How do you nurture candidates throughout their unique career journey? And how can you encourage the right people to apply to your jobs? We tackled these questions and more in a recent webinar co-hosted by Glassdoor and SmashFly, The Candidate Journey Isn’t Linear: How to Craft Content Accordingly.
We had so much to say about recruiting with content that we didn’t have enough time for Q&A. As promised, here’s a roundup of everyone’s questions and our answers:
Q: Do you suggest sharing project highlights for different departments?
Yes! If you’re recruiting for roles in a particular department, then sharing department-specific project highlights (e.g. how that project impacted the industry or your customers) can help you create more interest at the Consideration phase for candidates researching your company. Plus, you can repurpose these highlights for later stages.
For example, for the Interest phase, you can use the project highlights to show candidates the kind of projects they might work on at your company. And for the Onboarding phase, you can create a project case study that shows your new employee(s) how the team came together to make the project happen.
Q: What media channels do you suggest we use to distribute our content for both the Consideration and Interest stage?
Depends on where your ideal job seekers are doing their research, which really depends on your industry. The right channels will include your website and third-party sites. Employee reviews are also important to job seekers – 83% of employees/job seekers will likely research company reviews and ratings when deciding to apply for a job (1) – so engaging with current employees and inviting them to leave reviews is key.
That being said, an example list of the right channels for the Consideration and Interest stages includes: your company’s career website, social media channels like Facebook, Twitter, Instagram and LinkedIn, review sites like Glassdoor, and even company newsletter emails.
Q: I understand that content needs to be relevant and valuable to a prospect at each stage of the journey. That said, organizations have mastered using non-job and non-brand content to nurture relationships?
Yes, absolutely. Non-job and non-brand content is – and is absolutely necessary to any recruitment marketing strategy. After all, you can’t create everything yourself! Curating content means finding other places you can repurpose or reuse content from, like industry publications, career advice, your marketing team, employee surveys, and more.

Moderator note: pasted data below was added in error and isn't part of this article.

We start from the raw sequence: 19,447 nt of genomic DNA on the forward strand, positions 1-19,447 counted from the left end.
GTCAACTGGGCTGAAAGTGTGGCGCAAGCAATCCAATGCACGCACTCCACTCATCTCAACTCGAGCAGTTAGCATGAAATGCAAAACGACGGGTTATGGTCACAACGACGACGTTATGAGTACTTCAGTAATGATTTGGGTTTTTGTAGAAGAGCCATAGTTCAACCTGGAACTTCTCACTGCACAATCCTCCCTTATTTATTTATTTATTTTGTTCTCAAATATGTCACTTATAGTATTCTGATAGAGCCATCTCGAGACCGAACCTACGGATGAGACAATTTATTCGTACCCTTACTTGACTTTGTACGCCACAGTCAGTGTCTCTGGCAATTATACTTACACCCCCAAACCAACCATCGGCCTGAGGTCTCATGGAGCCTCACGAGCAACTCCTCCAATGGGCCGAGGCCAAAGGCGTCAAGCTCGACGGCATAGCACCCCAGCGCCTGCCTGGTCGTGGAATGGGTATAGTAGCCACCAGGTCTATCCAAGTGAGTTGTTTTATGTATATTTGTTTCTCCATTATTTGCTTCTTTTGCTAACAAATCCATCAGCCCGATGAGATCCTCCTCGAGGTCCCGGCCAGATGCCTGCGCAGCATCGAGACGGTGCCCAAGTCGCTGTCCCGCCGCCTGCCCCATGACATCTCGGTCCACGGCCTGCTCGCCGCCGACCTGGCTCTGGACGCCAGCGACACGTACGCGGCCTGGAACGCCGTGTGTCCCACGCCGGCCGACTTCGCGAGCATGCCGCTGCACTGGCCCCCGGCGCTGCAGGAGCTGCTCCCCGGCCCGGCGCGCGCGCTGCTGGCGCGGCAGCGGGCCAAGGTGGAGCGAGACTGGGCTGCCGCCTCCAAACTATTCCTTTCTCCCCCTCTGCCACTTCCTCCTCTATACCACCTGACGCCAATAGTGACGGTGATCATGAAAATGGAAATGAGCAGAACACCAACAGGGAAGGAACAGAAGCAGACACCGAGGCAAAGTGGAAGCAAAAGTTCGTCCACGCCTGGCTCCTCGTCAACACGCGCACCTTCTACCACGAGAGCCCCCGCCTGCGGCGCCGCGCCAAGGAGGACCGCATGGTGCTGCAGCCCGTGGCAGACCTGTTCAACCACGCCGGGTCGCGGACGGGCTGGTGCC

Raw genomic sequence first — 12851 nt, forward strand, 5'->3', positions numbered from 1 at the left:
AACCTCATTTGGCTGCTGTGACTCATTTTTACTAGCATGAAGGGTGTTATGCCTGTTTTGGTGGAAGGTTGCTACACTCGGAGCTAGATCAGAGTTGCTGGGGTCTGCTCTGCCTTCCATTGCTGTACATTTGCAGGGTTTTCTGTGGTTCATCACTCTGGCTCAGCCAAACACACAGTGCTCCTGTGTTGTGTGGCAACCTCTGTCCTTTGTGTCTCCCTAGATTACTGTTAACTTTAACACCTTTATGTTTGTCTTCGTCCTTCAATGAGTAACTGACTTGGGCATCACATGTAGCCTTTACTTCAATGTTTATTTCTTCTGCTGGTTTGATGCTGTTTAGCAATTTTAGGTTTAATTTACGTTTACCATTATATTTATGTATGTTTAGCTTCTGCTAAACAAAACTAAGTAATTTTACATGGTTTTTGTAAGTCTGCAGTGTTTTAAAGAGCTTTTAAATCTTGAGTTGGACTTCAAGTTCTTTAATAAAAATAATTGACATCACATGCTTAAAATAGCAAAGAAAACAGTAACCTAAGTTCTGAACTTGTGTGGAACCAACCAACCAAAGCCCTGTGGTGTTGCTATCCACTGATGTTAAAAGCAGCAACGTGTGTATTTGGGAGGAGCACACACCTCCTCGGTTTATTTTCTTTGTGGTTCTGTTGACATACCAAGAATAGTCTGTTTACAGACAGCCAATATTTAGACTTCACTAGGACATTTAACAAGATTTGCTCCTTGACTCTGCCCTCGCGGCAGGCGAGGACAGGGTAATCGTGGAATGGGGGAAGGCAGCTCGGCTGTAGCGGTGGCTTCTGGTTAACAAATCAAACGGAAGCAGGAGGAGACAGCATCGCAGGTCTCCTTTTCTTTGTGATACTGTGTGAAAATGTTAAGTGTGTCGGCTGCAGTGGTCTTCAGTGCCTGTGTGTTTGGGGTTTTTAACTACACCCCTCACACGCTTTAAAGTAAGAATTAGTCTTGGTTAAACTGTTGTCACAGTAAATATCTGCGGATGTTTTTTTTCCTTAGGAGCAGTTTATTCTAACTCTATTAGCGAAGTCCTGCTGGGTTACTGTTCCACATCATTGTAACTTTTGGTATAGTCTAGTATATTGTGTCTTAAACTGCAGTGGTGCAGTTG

Examples of content that you can curate: industry trends or stats that shows thought leadership, company-specific news stories or press releases, awards or lists (like Glassdoor’s Best Employers), best practices/tips to improve candidate’s skills, or social campaigns with hashtags or images.
Q: How do we inform our recruiting process publically without giving out too much to our competitors?
Candidates want to know what your hiring process is like. Such transparency boosts your ability to attract informed candidates who have the right expectations of what it’s like to interview at, and work for, your company. In fact, much of the information job seekers are looking for about your interview process can already be found on Glassdoor, thanks to interview reviews and questions left by past interviewees.
So what are people looking for? In the application process, candidates want to know things like who they should address their cover letter to, what happens to their application after it’s submitted, how long till they can expect an answer. Then there’s the interview process: do you conduct a phone screen first? How many weeks does the whole process take? How hard are your interviews?
Q: How do we stand out amongst competitors in our industry when it comes to content that attracts candidates?
The short answer: by having a strong employer brand and communicating your brand in every piece of content you publish.
The long answer: Your employer brand is what differentiates your company from all others. Having a good value proposition can help you distinguish your company and stand out from the competition. No two companies are alike and being clear about what makes yours an awesome place to work is what will help you attract the right kind of employees.
On the content side, creating and curating content that’s interesting is a must. If you don’t want to click on something, read it, or share it, then chances are the people you’re trying to reach won’t be interested in it, either. You can’t build a relationship and find a fit if you’re only marketing job titles and description.
Want more top tips for nurturing candidates at each stage of their unique career journey? Check out Recruiting with Content: A Lookbook for the Candidate Journey.